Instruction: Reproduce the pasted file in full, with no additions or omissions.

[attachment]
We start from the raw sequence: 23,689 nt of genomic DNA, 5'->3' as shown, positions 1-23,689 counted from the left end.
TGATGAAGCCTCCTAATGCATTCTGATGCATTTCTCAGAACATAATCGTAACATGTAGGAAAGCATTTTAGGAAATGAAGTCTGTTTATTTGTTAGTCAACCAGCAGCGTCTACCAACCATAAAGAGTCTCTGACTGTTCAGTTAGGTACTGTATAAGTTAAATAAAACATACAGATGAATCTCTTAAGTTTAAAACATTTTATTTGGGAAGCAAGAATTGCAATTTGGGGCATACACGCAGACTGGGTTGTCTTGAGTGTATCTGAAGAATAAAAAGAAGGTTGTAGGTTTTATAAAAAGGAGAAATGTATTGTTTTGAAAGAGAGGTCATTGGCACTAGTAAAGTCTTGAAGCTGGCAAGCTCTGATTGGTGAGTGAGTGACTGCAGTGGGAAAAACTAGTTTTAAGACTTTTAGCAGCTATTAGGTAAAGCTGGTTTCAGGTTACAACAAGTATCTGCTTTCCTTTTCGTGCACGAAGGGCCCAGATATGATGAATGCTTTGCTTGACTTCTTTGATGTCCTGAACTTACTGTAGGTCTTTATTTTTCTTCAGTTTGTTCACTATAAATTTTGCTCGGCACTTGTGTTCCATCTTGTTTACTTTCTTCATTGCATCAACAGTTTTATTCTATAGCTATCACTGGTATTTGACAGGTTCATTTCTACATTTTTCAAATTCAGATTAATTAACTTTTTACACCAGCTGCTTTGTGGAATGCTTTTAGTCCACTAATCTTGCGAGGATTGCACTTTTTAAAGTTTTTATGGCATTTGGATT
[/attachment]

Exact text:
We start from the raw sequence: 23,689 nt of genomic DNA, 5'->3' as shown, positions 1-23,689 counted from the left end.
TGATGAAGCCTCCTAATGCATTCTGATGCATTTCTCAGAACATAATCGTAACATGTAGGAAAGCATTTTAGGAAATGAAGTCTGTTTATTTGTTAGTCAACCAGCAGCGTCTACCAACCATAAAGAGTCTCTGACTGTTCAGTTAGGTACTGTATAAGTTAAATAAAACATACAGATGAATCTCTTAAGTTTAAAACATTTTATTTGGGAAGCAAGAATTGCAATTTGGGGCATACACGCAGACTGGGTTGTCTTGAGTGTATCTGAAGAATAAAAAGAAGGTTGTAGGTTTTATAAAAAGGAGAAATGTATTGTTTTGAAAGAGAGGTCATTGGCACTAGTAAAGTCTTGAAGCTGGCAAGCTCTGATTGGTGAGTGAGTGACTGCAGTGGGAAAAACTAGTTTTAAGACTTTTAGCAGCTATTAGGTAAAGCTGGTTTCAGGTTACAACAAGTATCTGCTTTCCTTTTCGTGCACGAAGGGCCCAGATATGATGAATGCTTTGCTTGACTTCTTTGATGTCCTGAACTTACTGTAGGTCTTTATTTTTCTTCAGTTTGTTCACTATAAATTTTGCTCGGCACTTGTGTTCCATCTTGTTTACTTTCTTCATTGCATCAACAGTTTTATTCTATAGCTATCACTGGTATTTGACAGGTTCATTTCTACATTTTTCAAATTCAGATTAATTAACTTTTTACACCAGCTGCTTTGTGGAATGCTTTTAGTCCACTAATCTTGCGAGGATTGCACTTTTTAAAGTTTTTATGGCATTTGGATT